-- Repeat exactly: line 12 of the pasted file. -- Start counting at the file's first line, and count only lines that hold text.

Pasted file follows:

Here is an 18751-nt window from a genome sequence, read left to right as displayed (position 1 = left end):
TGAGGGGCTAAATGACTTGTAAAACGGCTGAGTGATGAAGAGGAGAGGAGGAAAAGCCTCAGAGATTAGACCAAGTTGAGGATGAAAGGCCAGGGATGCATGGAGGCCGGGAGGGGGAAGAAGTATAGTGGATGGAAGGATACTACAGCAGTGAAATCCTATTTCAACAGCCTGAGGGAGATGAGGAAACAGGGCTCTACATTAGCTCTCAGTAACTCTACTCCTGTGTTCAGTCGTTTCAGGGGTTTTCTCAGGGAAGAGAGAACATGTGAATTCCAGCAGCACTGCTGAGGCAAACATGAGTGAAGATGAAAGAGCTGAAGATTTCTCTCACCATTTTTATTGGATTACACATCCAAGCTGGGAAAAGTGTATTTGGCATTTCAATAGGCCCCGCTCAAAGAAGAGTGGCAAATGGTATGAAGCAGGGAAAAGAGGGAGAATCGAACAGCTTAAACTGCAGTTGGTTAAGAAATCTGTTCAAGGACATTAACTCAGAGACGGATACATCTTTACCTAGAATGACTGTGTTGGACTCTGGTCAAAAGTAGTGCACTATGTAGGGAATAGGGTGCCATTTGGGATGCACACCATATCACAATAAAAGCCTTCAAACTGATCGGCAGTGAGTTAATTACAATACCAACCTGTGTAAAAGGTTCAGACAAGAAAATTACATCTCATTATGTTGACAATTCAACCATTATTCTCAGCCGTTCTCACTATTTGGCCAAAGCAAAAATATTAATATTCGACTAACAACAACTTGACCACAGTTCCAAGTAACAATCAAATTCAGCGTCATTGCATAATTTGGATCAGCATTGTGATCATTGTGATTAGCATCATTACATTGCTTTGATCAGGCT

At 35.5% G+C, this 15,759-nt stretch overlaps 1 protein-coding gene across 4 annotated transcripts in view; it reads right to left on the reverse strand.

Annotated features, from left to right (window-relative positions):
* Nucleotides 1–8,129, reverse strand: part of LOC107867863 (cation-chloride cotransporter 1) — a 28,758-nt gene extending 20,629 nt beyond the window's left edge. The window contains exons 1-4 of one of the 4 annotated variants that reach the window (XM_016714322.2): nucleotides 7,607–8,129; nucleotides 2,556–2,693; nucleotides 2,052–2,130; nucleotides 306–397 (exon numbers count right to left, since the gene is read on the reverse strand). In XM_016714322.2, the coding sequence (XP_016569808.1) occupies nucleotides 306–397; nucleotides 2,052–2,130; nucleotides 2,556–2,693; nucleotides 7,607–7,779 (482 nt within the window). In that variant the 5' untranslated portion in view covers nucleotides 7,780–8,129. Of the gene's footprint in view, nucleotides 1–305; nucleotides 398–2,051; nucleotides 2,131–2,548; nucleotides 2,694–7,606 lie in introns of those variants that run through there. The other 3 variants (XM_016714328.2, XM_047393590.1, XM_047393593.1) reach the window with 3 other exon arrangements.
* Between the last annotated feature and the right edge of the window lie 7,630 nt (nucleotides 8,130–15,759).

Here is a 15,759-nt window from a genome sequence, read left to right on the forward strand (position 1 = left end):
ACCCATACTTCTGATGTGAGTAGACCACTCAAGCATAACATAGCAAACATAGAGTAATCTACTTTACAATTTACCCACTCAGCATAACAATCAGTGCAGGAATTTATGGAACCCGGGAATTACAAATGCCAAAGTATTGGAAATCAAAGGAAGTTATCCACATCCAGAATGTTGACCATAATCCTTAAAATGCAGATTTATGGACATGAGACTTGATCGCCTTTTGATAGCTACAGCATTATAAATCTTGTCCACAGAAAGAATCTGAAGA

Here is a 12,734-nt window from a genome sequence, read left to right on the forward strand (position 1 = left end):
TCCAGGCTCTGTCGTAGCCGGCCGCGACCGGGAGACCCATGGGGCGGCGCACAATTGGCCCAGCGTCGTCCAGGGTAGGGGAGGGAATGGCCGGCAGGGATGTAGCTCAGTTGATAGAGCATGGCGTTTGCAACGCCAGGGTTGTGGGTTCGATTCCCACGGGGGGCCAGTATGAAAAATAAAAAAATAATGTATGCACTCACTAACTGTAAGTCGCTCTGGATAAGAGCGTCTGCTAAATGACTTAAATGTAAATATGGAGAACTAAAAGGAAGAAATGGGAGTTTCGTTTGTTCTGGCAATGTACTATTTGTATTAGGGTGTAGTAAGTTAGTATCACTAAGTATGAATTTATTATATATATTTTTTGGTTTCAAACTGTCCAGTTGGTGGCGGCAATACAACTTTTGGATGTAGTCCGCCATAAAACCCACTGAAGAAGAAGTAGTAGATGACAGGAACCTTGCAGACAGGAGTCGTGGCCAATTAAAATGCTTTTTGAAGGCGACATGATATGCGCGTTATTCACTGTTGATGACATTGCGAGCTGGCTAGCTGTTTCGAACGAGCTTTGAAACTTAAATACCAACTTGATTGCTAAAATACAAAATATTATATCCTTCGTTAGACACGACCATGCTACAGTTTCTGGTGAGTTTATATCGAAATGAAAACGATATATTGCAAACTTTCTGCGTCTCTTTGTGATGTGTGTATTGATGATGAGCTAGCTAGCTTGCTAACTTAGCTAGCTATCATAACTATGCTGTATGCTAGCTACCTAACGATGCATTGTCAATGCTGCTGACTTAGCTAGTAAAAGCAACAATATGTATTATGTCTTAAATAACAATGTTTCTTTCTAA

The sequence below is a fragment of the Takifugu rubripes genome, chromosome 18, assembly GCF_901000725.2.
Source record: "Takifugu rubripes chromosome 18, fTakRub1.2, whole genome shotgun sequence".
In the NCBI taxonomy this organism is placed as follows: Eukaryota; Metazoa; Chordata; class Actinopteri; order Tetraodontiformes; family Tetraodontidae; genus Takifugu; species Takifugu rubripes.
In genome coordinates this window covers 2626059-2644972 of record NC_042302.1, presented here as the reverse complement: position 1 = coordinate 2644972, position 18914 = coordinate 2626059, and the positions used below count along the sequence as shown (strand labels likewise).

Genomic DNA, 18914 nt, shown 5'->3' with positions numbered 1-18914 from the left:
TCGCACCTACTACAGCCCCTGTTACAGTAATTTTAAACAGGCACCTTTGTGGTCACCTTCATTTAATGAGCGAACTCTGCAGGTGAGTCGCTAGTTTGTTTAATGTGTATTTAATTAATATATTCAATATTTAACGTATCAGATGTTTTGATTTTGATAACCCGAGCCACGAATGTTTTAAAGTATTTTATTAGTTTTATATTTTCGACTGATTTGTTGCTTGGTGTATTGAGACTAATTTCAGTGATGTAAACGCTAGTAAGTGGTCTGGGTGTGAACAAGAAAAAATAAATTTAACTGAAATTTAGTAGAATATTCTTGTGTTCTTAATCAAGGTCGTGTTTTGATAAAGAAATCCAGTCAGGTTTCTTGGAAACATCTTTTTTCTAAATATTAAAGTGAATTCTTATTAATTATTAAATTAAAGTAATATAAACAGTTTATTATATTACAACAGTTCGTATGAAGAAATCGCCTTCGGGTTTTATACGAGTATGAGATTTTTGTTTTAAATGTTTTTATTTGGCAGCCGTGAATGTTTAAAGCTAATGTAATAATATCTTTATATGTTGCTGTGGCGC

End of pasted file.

Source record: "Takifugu rubripes chromosome 18, fTakRub1.2, whole genome shotgun sequence".